New $2.7 million NIH grant extends researcher's work on tick-borne disease
Friday, July 26, 2019
MANHATTAN — The clock could be ticking for ticks. Roman Ganta, Kansas State University professor and director of the Center of Excellence for Vector-Borne Diseases in the College of Veterinary Medicine, recently secured a new grant of $2.7 million from the National Institutes of Health to continue his longtime work on tick-borne disease.
Previously, Ganta's research team has received grants from the NIH's Research Project Grant Program of $1.8 million, $1.825 million and $1.687 million in 2014, 2007 and 2002 respectively. The target of Ganta's research is human monocytic ehrlichiosis, which is caused by the tick-transmitted pathogenEhrlichia chaffeensis.
"Tick-borne diseases remain a growing public health concern for more than four decades in the U.S. and many other parts of the world," said Ganta, a professor of diagnostic medicine and pathobiology. "My team's prior studies have demonstrated that this pathogen, which also infects dogs, changes many of its expressed proteins as per its growth in a vertebrate host and in the tick host. We have also been active in studying the immune response required to protect a host from the disease. Substantial progress made during the prior five-year funded cycle is the key to landing another five years of support from the NIH."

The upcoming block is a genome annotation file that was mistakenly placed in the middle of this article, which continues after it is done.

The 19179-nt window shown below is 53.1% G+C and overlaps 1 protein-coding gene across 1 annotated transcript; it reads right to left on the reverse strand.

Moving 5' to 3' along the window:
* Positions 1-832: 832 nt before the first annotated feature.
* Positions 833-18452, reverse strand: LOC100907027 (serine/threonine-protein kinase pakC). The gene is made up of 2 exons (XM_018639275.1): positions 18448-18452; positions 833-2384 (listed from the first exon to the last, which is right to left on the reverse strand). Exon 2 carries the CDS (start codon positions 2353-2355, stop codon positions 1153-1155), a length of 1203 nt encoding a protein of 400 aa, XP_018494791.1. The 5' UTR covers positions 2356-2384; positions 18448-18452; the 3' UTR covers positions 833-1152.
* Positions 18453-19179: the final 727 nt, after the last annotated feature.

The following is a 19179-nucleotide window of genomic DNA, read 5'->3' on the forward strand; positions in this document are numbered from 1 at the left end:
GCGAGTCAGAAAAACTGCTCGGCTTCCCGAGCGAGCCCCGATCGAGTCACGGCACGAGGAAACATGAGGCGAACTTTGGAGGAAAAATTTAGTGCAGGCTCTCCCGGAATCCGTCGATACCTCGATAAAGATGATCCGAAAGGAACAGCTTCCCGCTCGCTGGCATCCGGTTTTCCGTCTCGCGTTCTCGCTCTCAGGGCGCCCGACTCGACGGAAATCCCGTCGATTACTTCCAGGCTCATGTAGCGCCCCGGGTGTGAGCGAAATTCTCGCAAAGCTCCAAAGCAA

Funded by the NIH since 2002, Ganta said his team's research has aided in the development of novel genetic methods useful in understanding pathogenesis and vaccine development. With an additional five years of support through the new grant, his tick-borne disease research program will mark 22 years of continuous NIH funding.
Ganta plans to continue investigating how Ehrlichia chaffeensis regulates its gene expression in response to host cell environmental signals and how it develops strategies to evade host response for its continued survival in vertebrate hosts and ticks.
"We have goals set for the next five years to investigate how the pathogen changes its protein expression by investigating gene regulation at the molecular level," Ganta said. "This mechanism defines the functional significance of proteins that have been identified as essential for E. chaffeensisgrowth in animals and ticks. We will perform numerous protein function disruption experiments aimed at understanding the critical determinants of the bacterium that causes the disease in people and animals from the bite of an infected lone star tick."
Moving forward, Ganta anticipates making substantial progress toward understanding how this and other tick-borne diseases are successful in causing persistent infections in animals and people. He said that his team is also focused on the development of effective vaccines to prevent the spread of human monocytic ehrlichiosis and other important tick-borne diseases impacting the health of people, companion animals and agricultural animals.